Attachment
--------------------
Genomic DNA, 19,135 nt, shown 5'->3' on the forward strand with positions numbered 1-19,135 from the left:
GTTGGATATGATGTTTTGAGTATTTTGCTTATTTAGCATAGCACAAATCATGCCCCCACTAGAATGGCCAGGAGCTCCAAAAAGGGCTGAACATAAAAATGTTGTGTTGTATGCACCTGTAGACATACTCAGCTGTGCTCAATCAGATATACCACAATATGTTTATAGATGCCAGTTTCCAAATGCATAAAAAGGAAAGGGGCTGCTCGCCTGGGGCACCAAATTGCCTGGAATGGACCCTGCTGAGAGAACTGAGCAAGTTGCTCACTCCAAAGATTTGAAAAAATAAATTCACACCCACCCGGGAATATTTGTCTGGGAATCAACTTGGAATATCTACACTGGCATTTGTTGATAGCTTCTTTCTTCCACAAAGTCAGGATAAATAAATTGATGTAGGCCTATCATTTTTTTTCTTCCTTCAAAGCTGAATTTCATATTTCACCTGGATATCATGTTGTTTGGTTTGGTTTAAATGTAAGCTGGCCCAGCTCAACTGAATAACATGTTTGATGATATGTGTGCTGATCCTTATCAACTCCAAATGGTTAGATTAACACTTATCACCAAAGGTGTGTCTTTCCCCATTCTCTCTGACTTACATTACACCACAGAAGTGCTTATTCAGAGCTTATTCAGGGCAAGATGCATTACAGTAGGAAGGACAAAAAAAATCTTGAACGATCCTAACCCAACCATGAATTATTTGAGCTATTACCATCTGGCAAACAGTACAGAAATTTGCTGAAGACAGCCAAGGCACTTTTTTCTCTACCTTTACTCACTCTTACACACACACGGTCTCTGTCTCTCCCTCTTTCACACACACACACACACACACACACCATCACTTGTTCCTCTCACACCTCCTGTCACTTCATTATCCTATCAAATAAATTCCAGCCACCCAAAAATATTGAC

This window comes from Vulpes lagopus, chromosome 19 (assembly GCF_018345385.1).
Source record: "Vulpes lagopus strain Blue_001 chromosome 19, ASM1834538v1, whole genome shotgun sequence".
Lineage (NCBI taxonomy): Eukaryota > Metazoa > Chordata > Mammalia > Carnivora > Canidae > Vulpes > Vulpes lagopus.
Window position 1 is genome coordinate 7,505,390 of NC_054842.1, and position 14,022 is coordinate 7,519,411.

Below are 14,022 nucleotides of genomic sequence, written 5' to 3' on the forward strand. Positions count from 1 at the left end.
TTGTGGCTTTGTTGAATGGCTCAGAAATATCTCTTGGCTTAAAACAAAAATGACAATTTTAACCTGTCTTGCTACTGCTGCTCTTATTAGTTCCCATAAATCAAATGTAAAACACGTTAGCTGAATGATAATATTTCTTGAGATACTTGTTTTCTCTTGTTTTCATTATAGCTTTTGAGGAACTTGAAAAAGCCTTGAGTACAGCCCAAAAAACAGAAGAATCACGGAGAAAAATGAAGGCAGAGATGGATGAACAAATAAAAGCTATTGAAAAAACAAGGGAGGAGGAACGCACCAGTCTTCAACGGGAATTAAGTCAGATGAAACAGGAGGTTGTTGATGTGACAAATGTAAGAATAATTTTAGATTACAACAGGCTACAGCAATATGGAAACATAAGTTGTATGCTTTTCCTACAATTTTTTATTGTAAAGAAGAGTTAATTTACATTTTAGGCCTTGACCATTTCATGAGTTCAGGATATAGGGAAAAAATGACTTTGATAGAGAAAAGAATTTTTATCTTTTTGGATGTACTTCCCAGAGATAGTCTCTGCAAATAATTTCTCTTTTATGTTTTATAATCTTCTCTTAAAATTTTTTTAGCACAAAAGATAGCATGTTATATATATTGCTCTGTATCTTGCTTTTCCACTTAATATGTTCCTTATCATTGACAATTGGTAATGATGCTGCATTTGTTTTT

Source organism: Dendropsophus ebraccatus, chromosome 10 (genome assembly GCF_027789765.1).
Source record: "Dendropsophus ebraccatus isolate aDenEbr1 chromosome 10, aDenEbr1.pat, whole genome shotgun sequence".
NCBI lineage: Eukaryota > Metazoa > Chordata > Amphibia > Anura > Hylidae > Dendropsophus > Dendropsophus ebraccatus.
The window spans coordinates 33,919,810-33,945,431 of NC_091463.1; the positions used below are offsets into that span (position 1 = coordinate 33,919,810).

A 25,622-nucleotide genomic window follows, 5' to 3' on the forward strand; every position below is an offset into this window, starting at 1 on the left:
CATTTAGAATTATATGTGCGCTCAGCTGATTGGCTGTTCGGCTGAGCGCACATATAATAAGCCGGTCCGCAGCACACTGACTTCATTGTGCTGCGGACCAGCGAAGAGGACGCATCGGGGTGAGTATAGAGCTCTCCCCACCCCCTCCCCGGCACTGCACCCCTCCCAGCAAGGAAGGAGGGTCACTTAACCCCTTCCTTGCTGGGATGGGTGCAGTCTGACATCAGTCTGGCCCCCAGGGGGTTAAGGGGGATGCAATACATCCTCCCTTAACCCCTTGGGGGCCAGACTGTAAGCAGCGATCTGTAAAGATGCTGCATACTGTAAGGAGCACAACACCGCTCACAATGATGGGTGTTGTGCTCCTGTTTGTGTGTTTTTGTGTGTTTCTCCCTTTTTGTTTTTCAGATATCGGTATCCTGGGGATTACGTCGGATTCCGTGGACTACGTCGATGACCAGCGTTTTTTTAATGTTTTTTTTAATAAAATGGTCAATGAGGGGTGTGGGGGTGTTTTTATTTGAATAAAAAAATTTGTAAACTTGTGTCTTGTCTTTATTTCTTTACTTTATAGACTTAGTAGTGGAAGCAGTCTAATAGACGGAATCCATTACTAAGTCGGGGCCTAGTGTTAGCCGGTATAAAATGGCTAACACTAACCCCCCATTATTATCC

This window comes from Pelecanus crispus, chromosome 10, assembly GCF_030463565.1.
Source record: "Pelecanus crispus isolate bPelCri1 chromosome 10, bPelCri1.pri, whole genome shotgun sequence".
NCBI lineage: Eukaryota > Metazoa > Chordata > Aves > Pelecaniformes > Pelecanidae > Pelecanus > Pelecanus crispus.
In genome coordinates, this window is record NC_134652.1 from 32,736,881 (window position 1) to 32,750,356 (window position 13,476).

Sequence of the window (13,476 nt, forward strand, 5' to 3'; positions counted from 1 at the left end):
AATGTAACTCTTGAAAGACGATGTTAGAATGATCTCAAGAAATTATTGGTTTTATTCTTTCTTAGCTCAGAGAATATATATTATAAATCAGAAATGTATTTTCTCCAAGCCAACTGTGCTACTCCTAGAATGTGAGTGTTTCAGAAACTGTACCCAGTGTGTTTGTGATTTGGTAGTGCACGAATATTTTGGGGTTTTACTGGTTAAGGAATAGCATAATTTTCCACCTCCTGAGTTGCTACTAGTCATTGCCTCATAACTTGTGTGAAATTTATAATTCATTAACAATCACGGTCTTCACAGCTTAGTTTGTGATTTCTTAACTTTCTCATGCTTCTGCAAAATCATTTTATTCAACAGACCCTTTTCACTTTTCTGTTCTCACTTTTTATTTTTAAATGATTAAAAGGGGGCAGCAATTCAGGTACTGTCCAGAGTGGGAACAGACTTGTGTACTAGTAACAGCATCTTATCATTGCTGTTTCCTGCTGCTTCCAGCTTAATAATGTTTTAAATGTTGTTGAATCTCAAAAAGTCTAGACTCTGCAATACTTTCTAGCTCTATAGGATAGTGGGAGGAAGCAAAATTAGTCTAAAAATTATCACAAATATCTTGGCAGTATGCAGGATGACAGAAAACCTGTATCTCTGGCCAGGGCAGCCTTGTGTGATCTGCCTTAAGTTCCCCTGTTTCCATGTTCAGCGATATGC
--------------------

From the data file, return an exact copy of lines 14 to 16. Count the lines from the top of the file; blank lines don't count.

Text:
CATTTAGAATTATATGTGCGCTCAGCTGATTGGCTGTTCGGCTGAGCGCACATATAATAAGCCGGTCCGCAGCACACTGACTTCATTGTGCTGCGGACCAGCGAAGAGGACGCATCGGGGTGAGTATAGAGCTCTCCCCACCCCCTCCCCGGCACTGCACCCCTCCCAGCAAGGAAGGAGGGTCACTTAACCCCTTCCTTGCTGGGATGGGTGCAGTCTGACATCAGTCTGGCCCCCAGGGGGTTAAGGGGGATGCAATACATCCTCCCTTAACCCCTTGGGGGCCAGACTGTAAGCAGCGATCTGTAAAGATGCTGCATACTGTAAGGAGCACAACACCGCTCACAATGATGGGTGTTGTGCTCCTGTTTGTGTGTTTTTGTGTGTTTCTCCCTTTTTGTTTTTCAGATATCGGTATCCTGGGGATTACGTCGGATTCCGTGGACTACGTCGATGACCAGCGTTTTTTTAATGTTTTTTTTAATAAAATGGTCAATGAGGGGTGTGGGGGTGTTTTTATTTGAATAAAAAAATTTGTAAACTTGTGTCTTGTCTTTATTTCTTTACTTTATAGACTTAGTAGTGGAAGCAGTCTAATAGACGGAATCCATTACTAAGTCGGGGCCTAGTGTTAGCCGGTATAAAATGGCTAACACTAACCCCCCATTATTATCC

This window comes from Pelecanus crispus, chromosome 10, assembly GCF_030463565.1.
Source record: "Pelecanus crispus isolate bPelCri1 chromosome 10, bPelCri1.pri, whole genome shotgun sequence".